Sifting through social media messages has become a popular way to track when and where flu cases occur, but a key hurdle hampers the process: how to identify flu-infection tweets. Some tweets are posted by people who have been sick with the virus, while others come from folks who are merely talking about the illness. If you are tracking actual flu cases, such conversations about the flu in general can skew the results.
To address this problem, Johns Hopkins computer scientists and researchers in the School of Medicine have developed a new tweet-screening method that not only delivers real-time data on flu cases, but also filters out online chatter that is not linked to actual flu infections. Comparing their method, which is based on analysis of 5,000 publicly available tweets per minute, to other Twitter-based tracking tools, the Johns Hopkins researchers say their real-time results track more closely with government disease data that takes much longer to compile.
"When you look at Twitter posts, you can see people talking about being afraid of catching the flu or asking friends if they should get a flu shot or mentioning a public figure who seems to be ill," said Mark Dredze, an assistant research professor in the Department of Computer Science who uses tweets to monitor public health trends. "But posts like this don't measure how many people have actually contracted the flu. We wanted to separate hype about the flu from messages from people who truly become ill."
Dredze, who also is a research scientist at the Johns Hopkins Human Language Technology Center of Excellence, led a team that in mid-2011 released one of the first and most comprehensive studies showing that Twitter data can yield useful public health information. Since then, this strategy has become so popular that the U.S. Department of Health and Human Services last summer sponsored a contest challenging researchers to design an online application that could track major disease outbreaks.
This winter, as the United States entered an unusually severe and early flu season, Twitter-based flu projections have drawn increasing attention. Many public tweets, such as, "I'm so sick this week with the flu," can indicate a rise in the flu rate. Collecting enough of these tweets can help health officials gauge the scope and severity of an epidemic.
But the reliability of many computer models can be weakened by too many tweets that point to flu-related news reports and other matters not directly linked to a flu case, according to David Broniatowski, a School of Medicine postdoctoral fellow in the Department of Emergency Medicine's Center for Advanced Modeling in the Social, Behavioral, and Health Sciences. "For example," he said, "a recent spike in Twitter flu activity was caused by discussions about basketball legend Kobe Bryant's flu-like symptoms during a recent game. Mr. Bryant's health notwithstanding, such tweets do very little to help public health officials prepare our nation for the next big outbreak."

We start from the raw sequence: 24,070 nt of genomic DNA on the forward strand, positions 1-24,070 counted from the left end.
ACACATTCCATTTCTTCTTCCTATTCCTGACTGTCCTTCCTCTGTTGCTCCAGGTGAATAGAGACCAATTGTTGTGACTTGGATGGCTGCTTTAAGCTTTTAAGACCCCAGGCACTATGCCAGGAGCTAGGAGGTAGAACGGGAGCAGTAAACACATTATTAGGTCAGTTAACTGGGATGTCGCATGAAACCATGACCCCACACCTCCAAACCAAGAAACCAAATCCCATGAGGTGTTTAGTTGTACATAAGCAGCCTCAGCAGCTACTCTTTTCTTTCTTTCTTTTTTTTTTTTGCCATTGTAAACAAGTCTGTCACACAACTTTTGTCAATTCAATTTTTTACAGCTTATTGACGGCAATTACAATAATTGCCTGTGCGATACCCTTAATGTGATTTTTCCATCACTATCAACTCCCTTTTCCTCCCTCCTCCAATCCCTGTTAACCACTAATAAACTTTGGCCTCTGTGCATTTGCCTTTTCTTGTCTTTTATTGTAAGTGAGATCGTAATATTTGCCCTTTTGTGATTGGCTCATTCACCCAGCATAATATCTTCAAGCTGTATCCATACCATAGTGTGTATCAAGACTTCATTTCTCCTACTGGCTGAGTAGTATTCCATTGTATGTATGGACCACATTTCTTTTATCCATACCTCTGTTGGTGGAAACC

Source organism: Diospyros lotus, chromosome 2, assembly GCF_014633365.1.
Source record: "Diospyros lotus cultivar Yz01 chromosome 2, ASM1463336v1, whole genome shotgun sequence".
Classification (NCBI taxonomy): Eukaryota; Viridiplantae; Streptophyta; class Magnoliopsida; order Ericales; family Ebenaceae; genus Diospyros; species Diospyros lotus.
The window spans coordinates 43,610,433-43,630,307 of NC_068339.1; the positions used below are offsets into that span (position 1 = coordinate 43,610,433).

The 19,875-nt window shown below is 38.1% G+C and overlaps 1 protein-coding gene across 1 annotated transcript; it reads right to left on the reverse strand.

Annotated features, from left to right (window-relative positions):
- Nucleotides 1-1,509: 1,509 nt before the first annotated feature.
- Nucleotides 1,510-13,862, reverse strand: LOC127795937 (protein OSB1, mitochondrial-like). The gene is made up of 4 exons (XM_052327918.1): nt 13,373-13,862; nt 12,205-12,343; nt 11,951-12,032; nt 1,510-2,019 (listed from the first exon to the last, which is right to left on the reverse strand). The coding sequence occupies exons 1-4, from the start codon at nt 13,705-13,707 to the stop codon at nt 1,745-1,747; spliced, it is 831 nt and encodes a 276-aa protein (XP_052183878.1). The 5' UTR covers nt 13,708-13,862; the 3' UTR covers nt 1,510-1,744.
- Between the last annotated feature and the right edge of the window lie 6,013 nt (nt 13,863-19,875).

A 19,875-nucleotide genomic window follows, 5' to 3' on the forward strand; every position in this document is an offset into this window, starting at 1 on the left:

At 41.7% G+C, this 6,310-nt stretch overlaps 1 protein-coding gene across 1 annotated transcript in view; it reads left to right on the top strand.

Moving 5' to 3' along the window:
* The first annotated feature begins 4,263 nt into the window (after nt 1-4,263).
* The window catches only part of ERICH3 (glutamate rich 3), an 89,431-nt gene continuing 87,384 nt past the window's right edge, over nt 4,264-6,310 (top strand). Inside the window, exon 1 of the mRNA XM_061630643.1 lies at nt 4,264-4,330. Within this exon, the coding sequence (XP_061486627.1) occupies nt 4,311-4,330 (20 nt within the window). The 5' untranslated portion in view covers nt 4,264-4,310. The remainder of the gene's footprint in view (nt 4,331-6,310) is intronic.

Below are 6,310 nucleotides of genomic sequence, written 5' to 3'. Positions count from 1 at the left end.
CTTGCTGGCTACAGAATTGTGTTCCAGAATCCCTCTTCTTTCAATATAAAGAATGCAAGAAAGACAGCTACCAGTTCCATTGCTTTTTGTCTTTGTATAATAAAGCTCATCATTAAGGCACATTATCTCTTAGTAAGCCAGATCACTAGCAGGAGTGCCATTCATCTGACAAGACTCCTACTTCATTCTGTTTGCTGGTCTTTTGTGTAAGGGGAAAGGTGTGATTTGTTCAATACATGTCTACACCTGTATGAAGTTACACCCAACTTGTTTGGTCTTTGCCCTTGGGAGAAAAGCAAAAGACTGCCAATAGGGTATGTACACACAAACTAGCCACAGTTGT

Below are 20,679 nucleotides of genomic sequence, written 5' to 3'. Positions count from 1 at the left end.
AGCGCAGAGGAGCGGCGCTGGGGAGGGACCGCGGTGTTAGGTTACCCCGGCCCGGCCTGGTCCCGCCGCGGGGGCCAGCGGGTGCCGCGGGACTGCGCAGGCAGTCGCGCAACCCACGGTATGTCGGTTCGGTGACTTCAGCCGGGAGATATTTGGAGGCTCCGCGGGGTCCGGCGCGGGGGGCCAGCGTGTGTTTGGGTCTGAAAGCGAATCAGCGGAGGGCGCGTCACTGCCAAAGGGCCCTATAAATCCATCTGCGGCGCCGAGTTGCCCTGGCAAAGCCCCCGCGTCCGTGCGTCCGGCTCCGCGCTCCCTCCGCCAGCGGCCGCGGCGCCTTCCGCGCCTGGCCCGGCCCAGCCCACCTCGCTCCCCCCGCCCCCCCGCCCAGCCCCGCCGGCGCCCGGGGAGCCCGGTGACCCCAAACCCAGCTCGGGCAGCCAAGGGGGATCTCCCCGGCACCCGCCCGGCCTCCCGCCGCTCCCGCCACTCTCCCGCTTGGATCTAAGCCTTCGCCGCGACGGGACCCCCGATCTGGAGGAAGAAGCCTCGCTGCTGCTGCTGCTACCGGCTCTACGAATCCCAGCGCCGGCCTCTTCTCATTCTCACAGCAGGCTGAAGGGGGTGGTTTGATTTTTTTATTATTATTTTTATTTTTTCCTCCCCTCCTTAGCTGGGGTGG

To improve their accuracy when using tweets to track the flu, the John Hopkins team developed sophisticated statistical methods based on human language processing technologies. The methods are designed to filter out the chatter. The system can distinguish, for example, between "I have the flu" and "I'm worried about getting the flu."
Another advantage of the Johns Hopkins flu projection method is that it can produce real-time results. By comparison, the U.S. Centers for Disease Control and Prevention, which record flu-related symptoms from hospital visits, typically take two weeks to publish data on the flu's prevalence.
To check the reliability of their enhanced system, the Johns Hopkins researchers recently compared their results to CDC data for the same period. The researchers said that during November and December 2012, their system demonstrated a substantial improvement in tracking with CDC figures as compared to previous Twitter-based tracking methods. "In late December," Dredze added, "the news media picked up on the flu epidemic, causing a somewhat spurious rise in the rate produced by our Twitter system. But our new algorithm handles this effect much better than other systems, ignoring the spurious spike in tweets."
The researchers have also used their Twitter data to produce United States maps that document the stark differences between last year's mild flu season and the much higher incidence of the virus in the winter of 2012-2013.
While their new method was only recently developed, the Johns Hopkins researchers chose to release information on the flu tracking system because of the higher incidence of illness this winter. Team members hope to share the enhanced flu tracking method with leading government health agencies.
"This new work demonstrates that Twitter posts can be used to guide public health officials in their response to outbreaks of infectious diseases," Dredze said. "Our hope is that the new technology can be used track other diseases as well."
Other Johns Hopkins researchers participating in the Twitter flu project are doctoral student Michael Paul and recent bachelor's degree graduate Alex Lamb, both in the Department of Computer Science.
The Johns Hopkins researchers noted that their enhanced Twitter flu analysis system looked only at public tweets in which all user names and gender information had been removed. The system was tested only on messages from the United States. The research was funded in part by the National Institutes of Health's Models of Infectious Disease Agent Study.